12. R&W crème de violette! You are going to have that bottle for a loooong time. I think it's the only thing I have in my home bar that I have never had to restock, and it's still at least 80% full after many years of very active cocktail explorations...
  13. I'd recommend going for smaller bottles of Chartreuse & absinthe since these last for a long while. And stock up on whiskey (bourbon & rye) since you don't have any currently. Shopping list 1/2 bottle green Chartreuse - ~ $35 200 mL St George absinthe - $25 (or get a mini since you just need a few drops/spritzes for most cocktails) Buffalo Trace bourbon - $25 Rittenhouse rye - $25 Over budget by $10, but I'd be very happy with that list! For the things you are curious about, maybe try them at a bar first before buying a bottle.
  14. More ideas for making ginger syrups here:
  15. David Lebovitz’s Racines Cake. I cooked it for only 20 min (instead of 25) and the center was perfectly creamy.
  16. I am making a beef stew (daube de boeuf provençale) with beef cheeks. What would be a good temperature/time combo? Right now I have them set at 65C for 24+ hours but I am worried that this might be too low.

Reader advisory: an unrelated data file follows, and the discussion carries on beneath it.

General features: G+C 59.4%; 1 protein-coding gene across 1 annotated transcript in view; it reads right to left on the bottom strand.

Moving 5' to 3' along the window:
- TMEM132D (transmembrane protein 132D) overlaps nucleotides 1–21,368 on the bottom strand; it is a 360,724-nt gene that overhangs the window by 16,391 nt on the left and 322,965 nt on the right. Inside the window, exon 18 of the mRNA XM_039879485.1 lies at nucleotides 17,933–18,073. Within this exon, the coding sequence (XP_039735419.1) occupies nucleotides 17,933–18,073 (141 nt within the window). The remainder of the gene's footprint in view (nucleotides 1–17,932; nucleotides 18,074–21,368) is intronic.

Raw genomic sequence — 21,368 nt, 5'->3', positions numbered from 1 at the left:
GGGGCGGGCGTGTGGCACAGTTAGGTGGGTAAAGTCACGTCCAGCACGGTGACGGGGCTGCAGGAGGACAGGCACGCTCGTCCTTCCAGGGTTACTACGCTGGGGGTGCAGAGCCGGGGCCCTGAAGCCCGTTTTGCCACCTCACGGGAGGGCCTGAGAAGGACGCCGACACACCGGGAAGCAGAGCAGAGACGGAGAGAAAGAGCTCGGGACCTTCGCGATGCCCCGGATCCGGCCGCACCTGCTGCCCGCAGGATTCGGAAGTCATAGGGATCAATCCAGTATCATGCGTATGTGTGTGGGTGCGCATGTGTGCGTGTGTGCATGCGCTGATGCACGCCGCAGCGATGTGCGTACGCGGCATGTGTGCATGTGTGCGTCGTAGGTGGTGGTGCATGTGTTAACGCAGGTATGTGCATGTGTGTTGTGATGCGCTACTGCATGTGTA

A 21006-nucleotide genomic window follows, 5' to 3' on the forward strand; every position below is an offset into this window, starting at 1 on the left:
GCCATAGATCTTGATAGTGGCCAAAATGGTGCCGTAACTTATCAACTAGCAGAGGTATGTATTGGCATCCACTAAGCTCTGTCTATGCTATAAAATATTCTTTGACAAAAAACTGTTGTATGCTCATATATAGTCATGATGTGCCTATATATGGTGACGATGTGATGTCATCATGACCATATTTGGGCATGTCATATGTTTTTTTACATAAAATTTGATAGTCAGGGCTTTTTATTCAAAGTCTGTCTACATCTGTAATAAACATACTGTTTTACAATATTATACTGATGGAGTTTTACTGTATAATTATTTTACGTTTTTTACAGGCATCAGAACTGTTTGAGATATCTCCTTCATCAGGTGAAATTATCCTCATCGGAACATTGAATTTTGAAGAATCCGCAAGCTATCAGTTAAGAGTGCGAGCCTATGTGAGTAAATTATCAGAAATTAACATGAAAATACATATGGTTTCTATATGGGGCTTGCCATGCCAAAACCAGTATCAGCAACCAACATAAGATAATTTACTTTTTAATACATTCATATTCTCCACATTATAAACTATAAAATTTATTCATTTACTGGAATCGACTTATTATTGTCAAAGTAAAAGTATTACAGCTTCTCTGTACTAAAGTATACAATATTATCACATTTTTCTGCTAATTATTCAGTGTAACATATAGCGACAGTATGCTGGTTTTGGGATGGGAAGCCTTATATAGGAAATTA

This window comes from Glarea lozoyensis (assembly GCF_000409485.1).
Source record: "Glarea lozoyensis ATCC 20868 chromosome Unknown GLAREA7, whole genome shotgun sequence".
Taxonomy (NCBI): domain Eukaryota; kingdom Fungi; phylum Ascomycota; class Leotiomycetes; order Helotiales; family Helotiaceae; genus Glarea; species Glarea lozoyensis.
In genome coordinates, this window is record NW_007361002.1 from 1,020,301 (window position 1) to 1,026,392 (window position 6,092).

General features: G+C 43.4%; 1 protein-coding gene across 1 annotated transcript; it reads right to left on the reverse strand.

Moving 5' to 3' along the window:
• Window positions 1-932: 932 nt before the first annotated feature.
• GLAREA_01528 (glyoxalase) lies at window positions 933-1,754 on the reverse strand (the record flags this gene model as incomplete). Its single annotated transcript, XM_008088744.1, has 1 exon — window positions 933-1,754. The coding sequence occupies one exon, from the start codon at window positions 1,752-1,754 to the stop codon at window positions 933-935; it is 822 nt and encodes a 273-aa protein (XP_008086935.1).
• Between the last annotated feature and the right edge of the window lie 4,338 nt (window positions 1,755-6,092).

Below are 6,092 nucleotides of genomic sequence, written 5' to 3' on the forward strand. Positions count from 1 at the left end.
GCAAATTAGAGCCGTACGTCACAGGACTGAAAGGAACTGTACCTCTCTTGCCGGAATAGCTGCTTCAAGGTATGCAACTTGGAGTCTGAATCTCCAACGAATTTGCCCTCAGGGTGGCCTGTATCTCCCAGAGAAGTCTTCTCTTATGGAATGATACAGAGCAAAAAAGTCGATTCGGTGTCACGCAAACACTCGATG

17. In case you feel like making your own, this thread has a lot of info.
  18. "Get off my case"?! Chill, dude. All I was trying to say was that St George was a fine product, and that trying it in a Mai Tai maybe wasn't the easiest way to fall in love with it. If you liked it, great! And research includes making/drinking. Of course it does! Enjoy your St George. You got it for a steal!
  19. My recommendation as well - do some research! Rhum agricole is wonderful (including the St George, specifically), although it is so different from molasses-based rum ("rhum industriel") that the first time is a shock, for sure. Also as pointed above, the agricole that a lot of people use in Mai Tais is an aged one. Aged and and unaged agricoles are both funky but have very different profiles and are not interchangeable. In any case, if you are trying to reproduce "the original Mai Tai", Martin Cate's research revealed that the Martinique rhum component was a molasses-based rum, not rhum agricole.
  20. Second year making my yuzu and Meyer lemon marmalade (this time with Cara Cara oranges and a touch of Famouse Grouse). The lemons gels like crazy so I had a nice yield of 13 jars, starting with 2.7 kg of fruit.
  21. If it's this beauty it is not a kirshwasser. I recommend pouring down the drain immediately. http://www.dekuyperusa.com/flavor/dekuyper-cherry-flavored-brandy
  22. I can't think of any cocktail that would "hide it", but it's a great addition to fruit salad.
  23. I think your expensive eaux-de-vie would get lost in the punch - these are best for sipping. I'd go with Laird bib + apricot liqueur 2:1 to get some nice fruit flavors without too much sweetness.
  24. The pictures help a bit. From the last one, the light specks look like sugar crystals to me. If they were dark I'd be more worried.